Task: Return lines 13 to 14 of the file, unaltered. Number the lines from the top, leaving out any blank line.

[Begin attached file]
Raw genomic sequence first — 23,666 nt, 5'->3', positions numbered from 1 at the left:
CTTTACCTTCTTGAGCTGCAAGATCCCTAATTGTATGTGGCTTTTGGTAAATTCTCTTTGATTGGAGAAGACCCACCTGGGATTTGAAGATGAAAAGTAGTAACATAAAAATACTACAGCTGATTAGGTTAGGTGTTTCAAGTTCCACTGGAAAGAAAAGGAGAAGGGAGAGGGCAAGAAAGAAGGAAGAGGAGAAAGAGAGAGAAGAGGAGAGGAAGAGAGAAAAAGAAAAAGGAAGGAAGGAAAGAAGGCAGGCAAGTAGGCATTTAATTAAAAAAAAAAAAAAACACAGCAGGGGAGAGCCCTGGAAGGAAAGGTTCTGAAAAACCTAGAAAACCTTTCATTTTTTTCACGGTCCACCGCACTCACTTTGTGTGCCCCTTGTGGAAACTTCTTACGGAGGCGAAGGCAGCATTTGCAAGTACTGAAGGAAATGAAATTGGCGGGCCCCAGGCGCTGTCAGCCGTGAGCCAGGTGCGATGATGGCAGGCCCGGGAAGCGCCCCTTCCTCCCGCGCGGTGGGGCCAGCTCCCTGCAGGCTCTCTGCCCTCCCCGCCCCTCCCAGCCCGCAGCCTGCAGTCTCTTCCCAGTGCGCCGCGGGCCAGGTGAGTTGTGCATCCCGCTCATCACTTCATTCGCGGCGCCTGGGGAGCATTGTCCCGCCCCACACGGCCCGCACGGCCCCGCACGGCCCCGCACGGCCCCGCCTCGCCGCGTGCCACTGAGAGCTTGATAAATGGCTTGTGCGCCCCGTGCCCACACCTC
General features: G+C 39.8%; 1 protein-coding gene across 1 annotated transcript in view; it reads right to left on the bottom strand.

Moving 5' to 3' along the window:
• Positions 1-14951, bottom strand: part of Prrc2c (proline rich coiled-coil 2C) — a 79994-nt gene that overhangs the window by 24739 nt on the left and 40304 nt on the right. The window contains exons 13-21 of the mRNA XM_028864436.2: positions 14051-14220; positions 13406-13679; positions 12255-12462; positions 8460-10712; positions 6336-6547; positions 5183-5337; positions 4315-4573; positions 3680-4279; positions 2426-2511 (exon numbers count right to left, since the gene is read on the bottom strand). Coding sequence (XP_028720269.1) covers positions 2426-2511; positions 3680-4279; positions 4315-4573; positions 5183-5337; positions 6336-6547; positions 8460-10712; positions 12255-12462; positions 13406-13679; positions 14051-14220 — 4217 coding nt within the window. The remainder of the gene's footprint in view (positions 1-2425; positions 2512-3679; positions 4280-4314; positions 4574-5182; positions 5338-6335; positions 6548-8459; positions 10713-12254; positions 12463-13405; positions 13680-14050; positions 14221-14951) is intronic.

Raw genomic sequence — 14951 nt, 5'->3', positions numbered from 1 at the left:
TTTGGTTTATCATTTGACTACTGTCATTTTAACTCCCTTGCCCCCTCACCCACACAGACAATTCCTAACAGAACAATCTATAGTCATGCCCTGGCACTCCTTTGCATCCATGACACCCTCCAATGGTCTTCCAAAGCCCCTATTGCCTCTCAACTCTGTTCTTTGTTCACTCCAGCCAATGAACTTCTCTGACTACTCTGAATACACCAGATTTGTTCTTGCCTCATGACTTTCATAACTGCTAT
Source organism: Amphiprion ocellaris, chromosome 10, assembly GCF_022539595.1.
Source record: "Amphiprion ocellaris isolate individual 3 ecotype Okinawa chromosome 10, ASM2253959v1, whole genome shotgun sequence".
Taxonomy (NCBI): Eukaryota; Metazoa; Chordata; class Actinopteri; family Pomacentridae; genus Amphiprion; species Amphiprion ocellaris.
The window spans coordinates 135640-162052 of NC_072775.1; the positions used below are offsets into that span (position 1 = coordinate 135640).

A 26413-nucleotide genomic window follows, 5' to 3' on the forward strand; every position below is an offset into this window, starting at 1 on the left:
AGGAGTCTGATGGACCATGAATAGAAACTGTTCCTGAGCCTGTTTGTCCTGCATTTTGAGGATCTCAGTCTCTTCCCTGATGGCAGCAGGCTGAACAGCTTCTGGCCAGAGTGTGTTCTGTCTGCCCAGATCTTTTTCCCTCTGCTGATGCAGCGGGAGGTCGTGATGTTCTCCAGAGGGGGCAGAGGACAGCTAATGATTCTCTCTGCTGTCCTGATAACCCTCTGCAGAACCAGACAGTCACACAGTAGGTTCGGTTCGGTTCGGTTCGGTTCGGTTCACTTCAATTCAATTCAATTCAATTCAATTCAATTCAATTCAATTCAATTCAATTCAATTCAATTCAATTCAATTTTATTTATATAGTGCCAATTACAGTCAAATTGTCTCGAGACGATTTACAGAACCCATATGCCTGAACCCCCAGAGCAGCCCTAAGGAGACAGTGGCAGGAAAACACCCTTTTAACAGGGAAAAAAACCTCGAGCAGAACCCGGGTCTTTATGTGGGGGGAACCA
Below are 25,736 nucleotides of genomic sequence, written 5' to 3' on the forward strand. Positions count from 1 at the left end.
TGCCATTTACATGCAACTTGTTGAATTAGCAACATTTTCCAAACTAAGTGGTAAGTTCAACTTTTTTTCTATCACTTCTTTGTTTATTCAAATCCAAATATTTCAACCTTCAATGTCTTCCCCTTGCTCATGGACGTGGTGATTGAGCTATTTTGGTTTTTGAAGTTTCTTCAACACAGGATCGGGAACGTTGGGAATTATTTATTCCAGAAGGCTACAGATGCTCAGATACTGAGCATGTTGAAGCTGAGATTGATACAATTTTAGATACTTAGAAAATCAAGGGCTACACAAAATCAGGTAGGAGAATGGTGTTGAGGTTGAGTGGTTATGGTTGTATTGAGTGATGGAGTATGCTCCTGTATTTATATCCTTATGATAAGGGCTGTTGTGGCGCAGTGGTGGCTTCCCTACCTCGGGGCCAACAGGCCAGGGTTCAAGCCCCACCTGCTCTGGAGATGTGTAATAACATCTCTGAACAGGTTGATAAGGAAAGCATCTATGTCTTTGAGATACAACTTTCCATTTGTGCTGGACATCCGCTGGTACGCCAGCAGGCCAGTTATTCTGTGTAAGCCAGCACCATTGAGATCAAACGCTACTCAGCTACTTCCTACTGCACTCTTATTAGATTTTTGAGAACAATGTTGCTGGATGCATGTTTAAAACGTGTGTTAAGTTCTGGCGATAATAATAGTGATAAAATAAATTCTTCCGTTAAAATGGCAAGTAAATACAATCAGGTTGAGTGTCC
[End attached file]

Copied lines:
AGGAGTCTGATGGACCATGAATAGAAACTGTTCCTGAGCCTGTTTGTCCTGCATTTTGAGGATCTCAGTCTCTTCCCTGATGGCAGCAGGCTGAACAGCTTCTGGCCAGAGTGTGTTCTGTCTGCCCAGATCTTTTTCCCTCTGCTGATGCAGCGGGAGGTCGTGATGTTCTCCAGAGGGGGCAGAGGACAGCTAATGATTCTCTCTGCTGTCCTGATAACCCTCTGCAGAACCAGACAGTCACACAGTAGGTTCGGTTCGGTTCGGTTCGGTTCGGTTCACTTCAATTCAATTCAATTCAATTCAATTCAATTCAATTCAATTCAATTCAATTCAATTCAATTCAATTCAATTTTATTTATATAGTGCCAATTACAGTCAAATTGTCTCGAGACGATTTACAGAACCCATATGCCTGAACCCCCAGAGCAGCCCTAAGGAGACAGTGGCAGGAAAACACCCTTTTAACAGGGAAAAAAACCTCGAGCAGAACCCGGGTCTTTATGTGGGGGGAACCA
Below are 25,736 nucleotides of genomic sequence, written 5' to 3' on the forward strand. Positions count from 1 at the left end.